Vern Cotter’s forwards thinking pays off for Scotland

Pack power: Richie Gray leads the celebrations as the final whistle blows. Picture: Paul Devlin/SNS
Pack power: Richie Gray leads the celebrations as the final whistle blows. Picture: Paul Devlin/SNS
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Two wins, one desperately narrow loss that could have ended differently, ten tries, two ranking places gained and all of the above completed with the absence of a host of players who have proved crucial for Scotland in the past, including the two best props in the country. All in, there was much to admire about Scotland’s autumn series and it was rounded off in some style yesterday in Kilmarnock.

There is something about Rugby Park and its plastic pitch that seems to bring out the best in this Scotland squad. They put 37 points past Tonga two years ago and they followed that with an even more comprehensive 43-16 victory over Georgia yesterday. Is it possible, the visiting coach Milton Haig was quizzed, that his team had underestimated the strength of the Scottish forwards who wrestled this game from the visitors’ grasp in a dominant first half?

“We know exactly what Scotland are about,” replied the Kiwi. “They are not ranked seventh in the world for nothing. They have just come off very high-level games against Australia, which they should have won, and they beat Argentina. Both teams are in the Rugby Championship.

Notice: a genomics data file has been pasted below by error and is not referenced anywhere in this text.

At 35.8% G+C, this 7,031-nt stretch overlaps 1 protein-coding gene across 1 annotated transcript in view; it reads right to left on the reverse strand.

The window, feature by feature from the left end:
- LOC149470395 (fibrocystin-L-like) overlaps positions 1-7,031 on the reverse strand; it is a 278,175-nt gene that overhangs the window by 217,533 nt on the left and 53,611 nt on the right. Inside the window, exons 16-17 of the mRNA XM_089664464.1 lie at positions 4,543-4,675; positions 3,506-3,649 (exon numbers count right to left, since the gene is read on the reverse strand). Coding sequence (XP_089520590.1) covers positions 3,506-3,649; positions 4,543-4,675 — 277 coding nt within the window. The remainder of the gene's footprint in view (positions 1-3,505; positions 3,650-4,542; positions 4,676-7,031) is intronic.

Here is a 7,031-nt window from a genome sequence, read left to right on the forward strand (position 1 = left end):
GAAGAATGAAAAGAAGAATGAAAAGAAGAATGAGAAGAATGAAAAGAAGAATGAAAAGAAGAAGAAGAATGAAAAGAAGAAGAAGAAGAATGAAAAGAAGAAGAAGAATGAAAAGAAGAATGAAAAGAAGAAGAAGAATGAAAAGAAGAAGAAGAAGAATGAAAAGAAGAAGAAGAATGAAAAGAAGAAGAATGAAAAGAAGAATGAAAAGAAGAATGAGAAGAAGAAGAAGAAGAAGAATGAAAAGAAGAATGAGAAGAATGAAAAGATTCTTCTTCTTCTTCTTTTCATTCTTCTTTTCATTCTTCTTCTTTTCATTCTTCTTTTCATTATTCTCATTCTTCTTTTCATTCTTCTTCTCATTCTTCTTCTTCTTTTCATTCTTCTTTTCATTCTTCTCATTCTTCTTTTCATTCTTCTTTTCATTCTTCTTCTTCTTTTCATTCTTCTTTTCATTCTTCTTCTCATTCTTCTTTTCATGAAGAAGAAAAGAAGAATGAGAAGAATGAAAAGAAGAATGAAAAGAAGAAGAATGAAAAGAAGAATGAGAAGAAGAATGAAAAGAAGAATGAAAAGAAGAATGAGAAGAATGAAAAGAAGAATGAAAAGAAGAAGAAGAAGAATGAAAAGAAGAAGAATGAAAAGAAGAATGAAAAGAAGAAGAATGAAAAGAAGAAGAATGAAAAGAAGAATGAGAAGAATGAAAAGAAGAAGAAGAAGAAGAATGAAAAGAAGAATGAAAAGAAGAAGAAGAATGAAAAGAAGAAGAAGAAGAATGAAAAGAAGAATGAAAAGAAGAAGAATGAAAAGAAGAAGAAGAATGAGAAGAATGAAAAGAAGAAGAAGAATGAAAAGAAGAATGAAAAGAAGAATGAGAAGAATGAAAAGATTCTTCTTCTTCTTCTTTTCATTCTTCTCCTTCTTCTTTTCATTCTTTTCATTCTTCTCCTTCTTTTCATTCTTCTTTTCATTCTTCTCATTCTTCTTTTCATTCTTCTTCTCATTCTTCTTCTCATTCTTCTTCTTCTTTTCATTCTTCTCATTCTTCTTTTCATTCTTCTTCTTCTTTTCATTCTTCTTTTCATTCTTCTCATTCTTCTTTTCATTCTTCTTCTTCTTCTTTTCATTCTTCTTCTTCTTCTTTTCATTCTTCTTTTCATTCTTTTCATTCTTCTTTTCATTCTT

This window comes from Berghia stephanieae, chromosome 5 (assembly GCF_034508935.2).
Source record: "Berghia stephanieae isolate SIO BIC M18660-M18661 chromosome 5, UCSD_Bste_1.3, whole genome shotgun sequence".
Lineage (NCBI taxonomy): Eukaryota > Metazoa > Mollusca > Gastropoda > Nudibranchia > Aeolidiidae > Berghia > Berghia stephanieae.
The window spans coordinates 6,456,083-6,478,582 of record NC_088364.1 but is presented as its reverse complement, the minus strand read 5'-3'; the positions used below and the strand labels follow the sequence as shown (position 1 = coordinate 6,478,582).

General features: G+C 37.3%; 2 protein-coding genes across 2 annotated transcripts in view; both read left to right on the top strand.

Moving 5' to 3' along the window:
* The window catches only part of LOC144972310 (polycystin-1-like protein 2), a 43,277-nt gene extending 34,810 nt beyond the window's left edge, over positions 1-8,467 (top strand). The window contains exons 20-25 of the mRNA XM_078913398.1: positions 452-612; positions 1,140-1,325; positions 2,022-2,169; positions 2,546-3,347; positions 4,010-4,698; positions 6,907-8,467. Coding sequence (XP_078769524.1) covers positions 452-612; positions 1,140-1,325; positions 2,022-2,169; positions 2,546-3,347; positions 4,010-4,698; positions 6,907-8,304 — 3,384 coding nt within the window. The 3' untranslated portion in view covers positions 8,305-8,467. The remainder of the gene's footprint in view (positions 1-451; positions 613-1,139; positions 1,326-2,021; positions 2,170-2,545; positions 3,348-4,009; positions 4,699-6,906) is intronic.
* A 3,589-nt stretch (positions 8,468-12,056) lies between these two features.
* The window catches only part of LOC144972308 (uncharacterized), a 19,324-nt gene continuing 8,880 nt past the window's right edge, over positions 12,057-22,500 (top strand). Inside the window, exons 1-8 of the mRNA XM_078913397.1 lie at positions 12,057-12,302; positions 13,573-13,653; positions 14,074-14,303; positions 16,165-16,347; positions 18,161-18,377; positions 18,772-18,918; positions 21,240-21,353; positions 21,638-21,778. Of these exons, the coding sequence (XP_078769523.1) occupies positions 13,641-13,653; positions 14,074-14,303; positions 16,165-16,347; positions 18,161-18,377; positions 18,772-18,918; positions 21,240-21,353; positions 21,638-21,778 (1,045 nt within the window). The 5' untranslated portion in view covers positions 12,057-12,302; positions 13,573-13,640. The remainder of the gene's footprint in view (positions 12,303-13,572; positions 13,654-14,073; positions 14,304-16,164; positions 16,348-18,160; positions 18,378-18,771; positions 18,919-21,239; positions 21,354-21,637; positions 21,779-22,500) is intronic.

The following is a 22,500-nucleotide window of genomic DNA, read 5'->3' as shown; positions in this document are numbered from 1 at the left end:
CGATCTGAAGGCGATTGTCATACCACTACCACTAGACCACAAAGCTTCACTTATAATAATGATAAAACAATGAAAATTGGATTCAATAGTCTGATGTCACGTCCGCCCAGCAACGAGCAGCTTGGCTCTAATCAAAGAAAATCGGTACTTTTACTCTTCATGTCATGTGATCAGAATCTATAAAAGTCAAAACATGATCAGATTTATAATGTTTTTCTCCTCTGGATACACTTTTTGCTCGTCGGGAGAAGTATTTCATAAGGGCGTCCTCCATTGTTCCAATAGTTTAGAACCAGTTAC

“The difficult thing for us, as a tier two nation, is that we have come off Japan and Samoa. They [Scotland] have come off Australia and Argentina and there is a good gap between these two styles, the pace of the game, and I think that is what showed today.”

Vern Cotter was clearly a happy man, not that he was about to dance on the table, but the Scotland coach exuded a quiet satisfaction, knowing that this had been a potential banana skin. He also had the satisfaction of having out-thought his former team-mate and friend Haig. Scotland undermined the Georgians’ confidence by successfully attacking them at their strongest point.

Admittedly, the Scottish scrum came under occasional pressure – Moray Low receiving a late yellow for repeated infringements – but the Scottish forwards scored a telling blow with a penalty try in the first half that came directly from a driving maul, a tactic the Georgians had tried and notably failed to convert on more than one occasion. Was this, Cotter was quizzed, a deliberate tactic?

“We knew it would be a physical game,” replied the coach, “but we thought that that would probably be the best point of access for us, to take them on at their strong points and the players responded well to that. It was something that they were keen to do.

“If we had moved the ball wide early, they scramble very well, their outside defence is pretty good, so we tried to make space by taking them on and not giving them anything up front.”

This Scotland squad is the strongest since that Championship-winning one of 1999. Several new faces like Allan Dell, Zander Fagerson and Ali Price have all been blooded and there are several big names who should be back to bolster it even further in time for the opener against Ireland in the Six Nations.

Joe Schmidt’s team may be the toast of the rugby world after halting the All Blacks’ unbeaten run but Scotland can go into that opening game with more confidence than they have had for many a long year.

“The positivity is important,” said Cotter, “and competition for spots is important. We will see who is available at the end of January but, I agree, on competition for spots we’re looking at centre position. We didn’t have Duncan Taylor for this series and he’s been an important player for this team.

“Take the strength in depth, Hamish Watson puts pressure on the loose forwards, he’s had a good autumn series, and if you get a chance you don’t want the jersey taken off you!”